Building a Toolkit for your Change Initiatives

Bill Hoberecht - This email address is being protected from spambots. You need JavaScript enabled to view it.

Agile Coaches, Scrum Masters, Project Managers, PMOs and Executives are all in the business of introducing changes that provide benefit to customers, the organization and employees.  It is the rare team that listens to your outstanding transformation idea and immediately proceeds with implementation.  This journey of change is almost always faced with resistance, challenges and detours.  Familiarity with Organizational Change Management methods is a key enabler for success.  I gravitate to Kotter's Leading Change framework, but there are other methods and techniques that might be better suited for your transformation initiative.

 You've come up with a great idea that will bring tremendous value (e.g., to customers, to the team, to the company) and you've prepared a stunning presentation to share this idea with your peers and your manager.  An hour later, you're feeling a bit down.  Your presentation was pitch perfect, yet no one responded with enthusiastic support.  Worse yet, you felt that questions to you bordered on hostile, and signaled a rejection of your great idea.  With no agreed next steps, you're ready to set aside your proposal and stick with the status quo.


Change Management Practices Can Help All Transformations - Large and Small

Large transformation initiatives are particularly risky.  Often, they involve many teams and individuals, each with their own thoughts and priorities.  Even implementation of a solution that is well defined (e.g., Scaled Agile) has little chance of success if you are relying upon your domain expertise, your ability to influence and ad hoc change management techniques.

Sometimes a proposed change seems so straightforward (to the person with the idea) that it seems easier to jump straight into implementation, and that increases the risk of failure.  While a comprehensive multi-stage change program may not be required, elements of an organizational change management methodology can be the ingredient bringing success to efforts like these:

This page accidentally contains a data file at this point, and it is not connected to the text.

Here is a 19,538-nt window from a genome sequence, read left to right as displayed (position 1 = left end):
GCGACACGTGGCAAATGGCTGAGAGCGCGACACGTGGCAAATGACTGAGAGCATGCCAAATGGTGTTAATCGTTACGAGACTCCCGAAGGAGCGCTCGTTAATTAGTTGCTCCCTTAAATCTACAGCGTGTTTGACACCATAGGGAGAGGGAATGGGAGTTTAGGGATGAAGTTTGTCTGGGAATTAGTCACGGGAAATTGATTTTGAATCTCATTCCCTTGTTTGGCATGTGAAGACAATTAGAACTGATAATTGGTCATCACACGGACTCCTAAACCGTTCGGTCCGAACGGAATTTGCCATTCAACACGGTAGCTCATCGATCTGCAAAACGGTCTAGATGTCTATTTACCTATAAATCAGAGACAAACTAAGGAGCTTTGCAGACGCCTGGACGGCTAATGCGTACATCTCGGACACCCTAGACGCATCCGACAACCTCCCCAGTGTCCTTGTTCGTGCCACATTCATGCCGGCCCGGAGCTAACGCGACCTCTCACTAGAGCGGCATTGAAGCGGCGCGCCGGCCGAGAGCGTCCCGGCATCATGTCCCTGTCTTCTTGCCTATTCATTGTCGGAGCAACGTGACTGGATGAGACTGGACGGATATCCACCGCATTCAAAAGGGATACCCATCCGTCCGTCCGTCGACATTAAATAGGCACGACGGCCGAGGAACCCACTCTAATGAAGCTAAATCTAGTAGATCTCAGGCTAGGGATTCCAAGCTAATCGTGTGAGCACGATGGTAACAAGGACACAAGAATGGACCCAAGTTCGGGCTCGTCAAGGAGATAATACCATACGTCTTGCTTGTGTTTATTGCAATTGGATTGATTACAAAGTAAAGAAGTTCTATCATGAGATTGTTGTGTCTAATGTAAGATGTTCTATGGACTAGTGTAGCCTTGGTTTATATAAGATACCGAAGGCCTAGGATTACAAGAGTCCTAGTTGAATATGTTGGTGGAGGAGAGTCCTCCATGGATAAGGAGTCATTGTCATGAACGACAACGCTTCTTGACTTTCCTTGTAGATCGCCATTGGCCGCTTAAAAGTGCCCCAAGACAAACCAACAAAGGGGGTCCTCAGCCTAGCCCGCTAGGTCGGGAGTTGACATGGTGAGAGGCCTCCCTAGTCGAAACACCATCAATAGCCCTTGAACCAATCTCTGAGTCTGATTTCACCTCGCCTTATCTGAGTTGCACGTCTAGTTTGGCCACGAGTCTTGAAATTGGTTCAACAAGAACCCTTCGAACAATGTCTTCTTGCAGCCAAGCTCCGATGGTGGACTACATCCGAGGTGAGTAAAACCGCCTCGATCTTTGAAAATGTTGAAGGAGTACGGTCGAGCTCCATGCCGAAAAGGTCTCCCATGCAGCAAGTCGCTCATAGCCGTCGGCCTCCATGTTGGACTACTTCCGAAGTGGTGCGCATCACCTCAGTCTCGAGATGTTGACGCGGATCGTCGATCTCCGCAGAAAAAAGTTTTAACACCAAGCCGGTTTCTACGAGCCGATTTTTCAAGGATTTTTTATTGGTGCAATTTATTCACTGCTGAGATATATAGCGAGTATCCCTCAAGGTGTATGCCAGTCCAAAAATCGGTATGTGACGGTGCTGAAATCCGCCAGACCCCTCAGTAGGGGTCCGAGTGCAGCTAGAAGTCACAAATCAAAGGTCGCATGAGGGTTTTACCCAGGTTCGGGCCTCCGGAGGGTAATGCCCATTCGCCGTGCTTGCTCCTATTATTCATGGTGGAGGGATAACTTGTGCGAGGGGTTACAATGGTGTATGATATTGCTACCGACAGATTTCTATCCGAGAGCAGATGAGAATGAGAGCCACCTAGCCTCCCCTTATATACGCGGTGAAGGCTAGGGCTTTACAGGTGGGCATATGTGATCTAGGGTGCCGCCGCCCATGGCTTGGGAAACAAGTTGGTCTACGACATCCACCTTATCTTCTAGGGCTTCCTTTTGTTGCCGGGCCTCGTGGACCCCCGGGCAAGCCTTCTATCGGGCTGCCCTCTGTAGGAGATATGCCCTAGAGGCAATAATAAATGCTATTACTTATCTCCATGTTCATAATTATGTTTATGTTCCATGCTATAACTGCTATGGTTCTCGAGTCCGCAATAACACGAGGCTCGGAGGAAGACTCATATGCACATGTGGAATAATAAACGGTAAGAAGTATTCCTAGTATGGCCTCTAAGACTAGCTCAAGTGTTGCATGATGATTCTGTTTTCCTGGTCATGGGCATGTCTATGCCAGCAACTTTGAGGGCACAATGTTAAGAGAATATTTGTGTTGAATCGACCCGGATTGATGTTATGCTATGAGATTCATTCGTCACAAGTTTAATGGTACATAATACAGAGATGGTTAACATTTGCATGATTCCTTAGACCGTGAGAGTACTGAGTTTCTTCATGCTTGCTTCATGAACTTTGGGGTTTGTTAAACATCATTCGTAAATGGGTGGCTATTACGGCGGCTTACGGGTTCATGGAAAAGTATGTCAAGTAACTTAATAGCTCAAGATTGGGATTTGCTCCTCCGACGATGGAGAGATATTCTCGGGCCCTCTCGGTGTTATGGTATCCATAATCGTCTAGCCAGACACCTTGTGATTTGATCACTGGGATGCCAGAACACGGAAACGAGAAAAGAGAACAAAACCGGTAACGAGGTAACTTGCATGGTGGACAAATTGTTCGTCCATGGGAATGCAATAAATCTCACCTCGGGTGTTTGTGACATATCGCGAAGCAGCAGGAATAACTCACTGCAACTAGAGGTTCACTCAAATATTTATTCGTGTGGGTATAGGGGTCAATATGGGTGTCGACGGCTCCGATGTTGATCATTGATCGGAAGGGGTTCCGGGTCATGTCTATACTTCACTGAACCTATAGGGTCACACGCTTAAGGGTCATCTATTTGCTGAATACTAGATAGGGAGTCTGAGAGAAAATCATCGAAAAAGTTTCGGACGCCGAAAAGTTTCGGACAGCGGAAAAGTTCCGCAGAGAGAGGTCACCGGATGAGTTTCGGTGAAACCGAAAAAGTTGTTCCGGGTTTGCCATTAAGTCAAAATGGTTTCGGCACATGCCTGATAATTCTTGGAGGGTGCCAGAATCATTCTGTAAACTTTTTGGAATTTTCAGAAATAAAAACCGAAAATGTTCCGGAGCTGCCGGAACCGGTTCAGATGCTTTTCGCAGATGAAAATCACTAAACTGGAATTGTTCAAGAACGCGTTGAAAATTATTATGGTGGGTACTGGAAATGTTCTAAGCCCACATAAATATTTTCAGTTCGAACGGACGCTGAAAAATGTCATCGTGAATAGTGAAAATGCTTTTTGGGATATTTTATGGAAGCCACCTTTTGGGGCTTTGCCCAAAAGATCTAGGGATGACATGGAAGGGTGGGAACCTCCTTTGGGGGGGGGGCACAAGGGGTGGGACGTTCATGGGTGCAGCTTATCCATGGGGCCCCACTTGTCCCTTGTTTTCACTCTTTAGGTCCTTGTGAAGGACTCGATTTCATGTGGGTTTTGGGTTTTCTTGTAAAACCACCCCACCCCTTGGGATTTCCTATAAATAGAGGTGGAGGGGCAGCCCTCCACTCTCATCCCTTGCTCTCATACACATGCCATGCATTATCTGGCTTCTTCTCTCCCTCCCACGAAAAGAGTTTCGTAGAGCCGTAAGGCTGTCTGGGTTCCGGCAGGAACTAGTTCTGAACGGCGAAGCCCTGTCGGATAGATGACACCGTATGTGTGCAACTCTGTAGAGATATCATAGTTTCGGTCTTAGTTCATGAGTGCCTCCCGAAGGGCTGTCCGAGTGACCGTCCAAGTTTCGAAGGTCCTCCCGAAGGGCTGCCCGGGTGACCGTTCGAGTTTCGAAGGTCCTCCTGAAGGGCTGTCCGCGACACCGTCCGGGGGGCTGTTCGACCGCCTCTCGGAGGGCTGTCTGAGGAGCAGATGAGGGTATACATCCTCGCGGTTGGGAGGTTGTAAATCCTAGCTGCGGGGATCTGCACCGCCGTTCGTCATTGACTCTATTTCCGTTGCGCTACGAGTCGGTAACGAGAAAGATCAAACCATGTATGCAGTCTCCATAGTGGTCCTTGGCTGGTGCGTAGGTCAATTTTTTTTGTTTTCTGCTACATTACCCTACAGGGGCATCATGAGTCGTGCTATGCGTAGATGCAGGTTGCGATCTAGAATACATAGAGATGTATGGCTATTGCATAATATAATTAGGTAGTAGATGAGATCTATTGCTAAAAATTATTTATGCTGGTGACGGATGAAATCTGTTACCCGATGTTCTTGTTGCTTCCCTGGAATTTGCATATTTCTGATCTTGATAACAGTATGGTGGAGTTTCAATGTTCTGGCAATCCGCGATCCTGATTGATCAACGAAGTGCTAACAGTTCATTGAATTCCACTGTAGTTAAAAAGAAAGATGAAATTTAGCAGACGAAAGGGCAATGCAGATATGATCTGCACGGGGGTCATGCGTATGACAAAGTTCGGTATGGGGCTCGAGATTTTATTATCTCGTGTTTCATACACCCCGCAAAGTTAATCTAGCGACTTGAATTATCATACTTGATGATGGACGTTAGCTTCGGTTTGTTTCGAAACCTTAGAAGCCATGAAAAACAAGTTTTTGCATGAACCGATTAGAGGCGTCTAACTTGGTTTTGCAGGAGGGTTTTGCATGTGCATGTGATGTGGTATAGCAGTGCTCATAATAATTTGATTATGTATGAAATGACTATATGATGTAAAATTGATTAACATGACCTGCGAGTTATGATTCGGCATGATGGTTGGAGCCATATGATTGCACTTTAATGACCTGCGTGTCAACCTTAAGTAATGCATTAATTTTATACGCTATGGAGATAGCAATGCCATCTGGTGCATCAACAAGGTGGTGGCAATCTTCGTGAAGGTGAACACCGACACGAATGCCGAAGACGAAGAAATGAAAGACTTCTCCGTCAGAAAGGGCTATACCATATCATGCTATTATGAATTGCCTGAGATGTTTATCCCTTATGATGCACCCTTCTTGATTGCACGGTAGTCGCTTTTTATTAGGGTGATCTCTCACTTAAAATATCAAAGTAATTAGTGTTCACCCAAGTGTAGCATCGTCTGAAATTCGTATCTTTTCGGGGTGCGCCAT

• (Agile Coach) Introducing, refining and optimizing a Scrum implementation.
  • (PMO) Introducing a new intake process.
  • (Project Manager) Implementing a new project management tool used by team members.
  • (Program Manager) Revising status reporting for all projects.

Why Should I Use an Organizational Change Management Methodology?

Bringing change to an organization is much more difficult than just sharing a great idea or using authority to tell people the new way of doing their job.  While these can be successful in the right situations, you can be better prepared with a broader toolkit of techniques that will increase the effectiveness of your change projects.  The field of Organization Change Management is filled with ideas and methods that can help your change initiative.  They can help structure your activities to:

  • Determine the transformation that is needed (in support of a broader organizational strategy or goal).
  • Understand the organizations readiness for change.
  • Define the change, the anticipated benefits, and the impact on customers and teams.
  • Build support for your initiatives.
  • Understand and address the responses you'll encounter.
  • Pilot and deploy the change.
  • Institute a culture of continuous improvement.

 I've probably looked at a dozen frameworks and approaches aimed at helping organizations negotiate the many pitfalls of introducing change.  Here are two that bubble to the top of my list:  Kotter (I use this extensively) and ADKAR.


ADKAR Model  

ADKAR, from Prosci, is a roadmap for engaging with each individual employee and motivating employees to understand & accept a change.  The premise is that an organizational change can only be successful when each employee is successful in accepting and implementing their corresponding individual change.  ADKAR helps address the most important question in the minds of every employee: "How does this change impact me?"